Strategy: Secondly define your goals, what tools are you going to use, what skills do you need to acquire, how you want to be perceived and what you want to be. It’s not about being someone else or to create a different “you”, it’s about who you want to be in 3 years, what you will be doing at that time, all based on authenticity.

Communication: And at last you need to make sure you are effectively able to communicate your brand clearly and concisely in both online and offline channels. It’s hard to become known for something in your organization or outside it if you’re not known. So it is critical to build your network strategically and to be visible to your target audience by helping them see the best of who you are and what you do through your communications, behaviours and actions, never forgetting to be consistent in whatever you do.

Personal Branding is far from being a simple process. Each step mentioned above contains several milestones and requires knowledge in different areas of expertise according to the objectives you want to achieve. It is also a continuous process that takes time and needs to be monitored in order to evaluate the results.

4) How can one measure progress in terms of personal branding?

You can start measuring the progress and success of your personal brand by getting feedback from your target audience and those around you. I usually recommend to anyone who went through a formal Personal Branding process to assess annually their personal brand, in order to follow their progress with regards to what was planned. By doing this, you will get anonymous feedback on how everyone perceives you at that point of time, and if the activities you are doing are getting the desired results.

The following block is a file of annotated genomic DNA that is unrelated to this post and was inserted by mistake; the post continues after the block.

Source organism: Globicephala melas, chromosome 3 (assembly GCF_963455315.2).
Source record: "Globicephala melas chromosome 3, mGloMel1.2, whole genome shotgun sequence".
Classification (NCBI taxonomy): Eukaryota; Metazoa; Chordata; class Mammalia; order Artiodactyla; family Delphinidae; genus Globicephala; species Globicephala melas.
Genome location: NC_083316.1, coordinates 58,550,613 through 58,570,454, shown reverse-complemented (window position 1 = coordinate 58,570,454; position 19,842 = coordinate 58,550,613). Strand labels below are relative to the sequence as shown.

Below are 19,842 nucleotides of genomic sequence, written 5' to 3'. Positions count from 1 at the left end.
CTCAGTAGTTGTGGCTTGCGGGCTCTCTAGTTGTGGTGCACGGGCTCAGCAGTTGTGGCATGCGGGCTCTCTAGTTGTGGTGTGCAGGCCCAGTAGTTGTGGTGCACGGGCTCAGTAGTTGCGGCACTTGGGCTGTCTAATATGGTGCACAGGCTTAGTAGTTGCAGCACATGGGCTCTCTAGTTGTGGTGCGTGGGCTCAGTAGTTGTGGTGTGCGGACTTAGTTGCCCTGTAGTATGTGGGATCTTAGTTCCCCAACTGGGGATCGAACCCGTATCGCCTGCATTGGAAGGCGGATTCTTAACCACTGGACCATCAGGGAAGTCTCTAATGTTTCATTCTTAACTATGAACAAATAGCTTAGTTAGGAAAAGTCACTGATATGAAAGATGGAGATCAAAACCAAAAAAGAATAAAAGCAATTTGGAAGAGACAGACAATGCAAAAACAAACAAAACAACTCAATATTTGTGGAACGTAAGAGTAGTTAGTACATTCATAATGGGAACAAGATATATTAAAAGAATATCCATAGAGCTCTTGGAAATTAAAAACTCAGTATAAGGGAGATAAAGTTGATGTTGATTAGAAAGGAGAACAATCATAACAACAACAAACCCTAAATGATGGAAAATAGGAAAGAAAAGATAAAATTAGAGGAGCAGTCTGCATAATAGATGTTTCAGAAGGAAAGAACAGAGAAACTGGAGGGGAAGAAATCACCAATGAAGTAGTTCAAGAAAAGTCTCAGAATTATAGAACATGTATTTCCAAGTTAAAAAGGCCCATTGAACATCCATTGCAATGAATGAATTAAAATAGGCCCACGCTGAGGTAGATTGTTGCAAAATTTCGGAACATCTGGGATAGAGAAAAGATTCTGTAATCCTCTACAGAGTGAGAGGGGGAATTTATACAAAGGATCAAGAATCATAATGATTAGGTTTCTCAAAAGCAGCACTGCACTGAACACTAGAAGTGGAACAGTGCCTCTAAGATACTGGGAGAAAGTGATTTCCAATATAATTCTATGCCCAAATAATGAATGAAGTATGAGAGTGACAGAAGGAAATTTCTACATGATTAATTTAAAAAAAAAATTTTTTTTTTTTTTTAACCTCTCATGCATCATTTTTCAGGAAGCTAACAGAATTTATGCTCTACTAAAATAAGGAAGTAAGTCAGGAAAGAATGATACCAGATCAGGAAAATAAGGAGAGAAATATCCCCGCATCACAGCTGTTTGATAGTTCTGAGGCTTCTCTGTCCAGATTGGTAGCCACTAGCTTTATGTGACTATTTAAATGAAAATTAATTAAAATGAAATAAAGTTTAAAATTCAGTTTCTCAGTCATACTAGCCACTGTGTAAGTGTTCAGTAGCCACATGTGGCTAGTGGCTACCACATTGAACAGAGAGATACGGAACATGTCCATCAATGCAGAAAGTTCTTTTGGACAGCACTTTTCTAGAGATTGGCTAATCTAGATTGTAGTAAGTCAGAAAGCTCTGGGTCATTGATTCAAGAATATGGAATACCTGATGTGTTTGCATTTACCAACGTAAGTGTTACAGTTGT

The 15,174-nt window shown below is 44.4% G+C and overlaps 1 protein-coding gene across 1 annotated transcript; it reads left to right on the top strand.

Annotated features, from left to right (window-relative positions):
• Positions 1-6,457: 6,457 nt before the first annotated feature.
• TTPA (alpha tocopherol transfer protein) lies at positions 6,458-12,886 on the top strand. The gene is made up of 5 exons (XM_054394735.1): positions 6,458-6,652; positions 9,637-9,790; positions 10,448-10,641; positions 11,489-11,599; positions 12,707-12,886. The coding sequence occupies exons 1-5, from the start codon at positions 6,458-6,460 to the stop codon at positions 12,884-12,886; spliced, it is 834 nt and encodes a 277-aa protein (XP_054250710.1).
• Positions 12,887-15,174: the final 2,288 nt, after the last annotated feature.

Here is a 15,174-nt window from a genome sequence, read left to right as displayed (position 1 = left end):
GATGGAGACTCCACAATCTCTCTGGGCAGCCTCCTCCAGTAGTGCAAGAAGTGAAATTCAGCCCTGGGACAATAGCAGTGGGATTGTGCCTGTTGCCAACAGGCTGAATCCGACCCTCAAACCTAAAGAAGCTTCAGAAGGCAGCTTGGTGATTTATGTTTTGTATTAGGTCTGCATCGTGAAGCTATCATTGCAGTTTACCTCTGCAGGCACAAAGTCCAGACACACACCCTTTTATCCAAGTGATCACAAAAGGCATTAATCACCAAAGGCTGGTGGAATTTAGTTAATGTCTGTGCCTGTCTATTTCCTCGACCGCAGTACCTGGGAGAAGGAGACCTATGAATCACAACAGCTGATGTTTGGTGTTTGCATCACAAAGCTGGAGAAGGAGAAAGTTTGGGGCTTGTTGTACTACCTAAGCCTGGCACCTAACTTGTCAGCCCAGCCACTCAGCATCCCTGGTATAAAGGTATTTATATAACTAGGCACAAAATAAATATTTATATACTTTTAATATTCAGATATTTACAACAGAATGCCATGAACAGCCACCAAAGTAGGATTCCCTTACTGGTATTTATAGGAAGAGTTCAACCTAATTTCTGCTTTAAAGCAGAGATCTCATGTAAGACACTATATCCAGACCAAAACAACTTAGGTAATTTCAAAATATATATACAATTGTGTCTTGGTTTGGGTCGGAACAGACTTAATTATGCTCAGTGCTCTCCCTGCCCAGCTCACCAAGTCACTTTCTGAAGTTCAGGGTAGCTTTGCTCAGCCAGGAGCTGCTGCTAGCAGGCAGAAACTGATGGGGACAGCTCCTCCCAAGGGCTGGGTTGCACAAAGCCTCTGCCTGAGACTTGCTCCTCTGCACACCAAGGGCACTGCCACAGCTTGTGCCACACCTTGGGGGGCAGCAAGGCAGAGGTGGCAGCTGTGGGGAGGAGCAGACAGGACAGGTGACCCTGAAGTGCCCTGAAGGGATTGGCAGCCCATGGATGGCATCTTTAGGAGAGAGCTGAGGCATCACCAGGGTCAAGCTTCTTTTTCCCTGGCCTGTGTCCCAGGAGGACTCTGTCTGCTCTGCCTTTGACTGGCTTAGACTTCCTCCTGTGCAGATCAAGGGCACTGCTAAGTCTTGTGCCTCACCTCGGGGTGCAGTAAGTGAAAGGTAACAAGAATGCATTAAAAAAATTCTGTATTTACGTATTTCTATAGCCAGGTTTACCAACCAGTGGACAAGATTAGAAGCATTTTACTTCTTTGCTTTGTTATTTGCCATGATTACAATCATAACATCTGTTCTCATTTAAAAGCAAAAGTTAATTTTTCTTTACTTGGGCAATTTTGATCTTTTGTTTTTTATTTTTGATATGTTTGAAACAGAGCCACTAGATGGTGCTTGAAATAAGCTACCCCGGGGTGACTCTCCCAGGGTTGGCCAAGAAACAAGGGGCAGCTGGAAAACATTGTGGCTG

Besides feedback, you can measure your progress by looking for things like the growth of your business and your network, by tracking leads or by being recognized for what you aim for. You can also use several online tools like Google Alerts to monitor all mentions to you or any other information you consider relevant for your personal brand.

 personal branding progress measurement

These are some of the key indicators you might take into consideration when you are assessing the progress, but they will vary according to the objectives you establish for your brand during the Strategy phase of your Personal Branding process.


This blog post is meant to be an introduction to personal branding. To know more on this topic, which I find to be one of the essential mechanisms we work on (without knowing it) at Toastmasters, you can join us for the following personal branding events

Join us on Google + Hangout on “Personal Branding: your questions” with Nelson Emilio

You can also register for our series of two webinars:

“Getting started with personal branding on social networks I: LinkedIn” on May 27, 2014 8:30 PM CEST at:

and/or “Getting started with personal branding on social networks  II: Twitter”  on Jun 3, 2014 8:30 PM CEST at:

Pitch for the webinars: you are thinking of joining LinkedIn or Twitter? You are already present on these networks but you have no idea how to benefit from it? You need a personal branding shake. Good news: we have a series of practical tips for you to get comfy with your personal brand and social networking.

(After registering, you will receive a confirmation email containing information about joining the webinar).‎

To connect with Nelson Emilio and know more about his work and upcoming seminars on:

Website –

Facebook –

LinkedIn –

Twitter –

Google + –

Pinterest –

Nelson Emilio (ACG, ALS) joined Toastmasters in 2011 and is member of Young Entrepreneurs Toastmasters Club, Montijo Toastmasters Club, recipient of a Division Outstanding Achievement Award. He is a speaker, a trainer and a Personal Branding and Leadership Strategist with clients in Europe, Africa and South America

Author: Ruxandra Balboa-Pöysti; reviewer: Dermot Murphy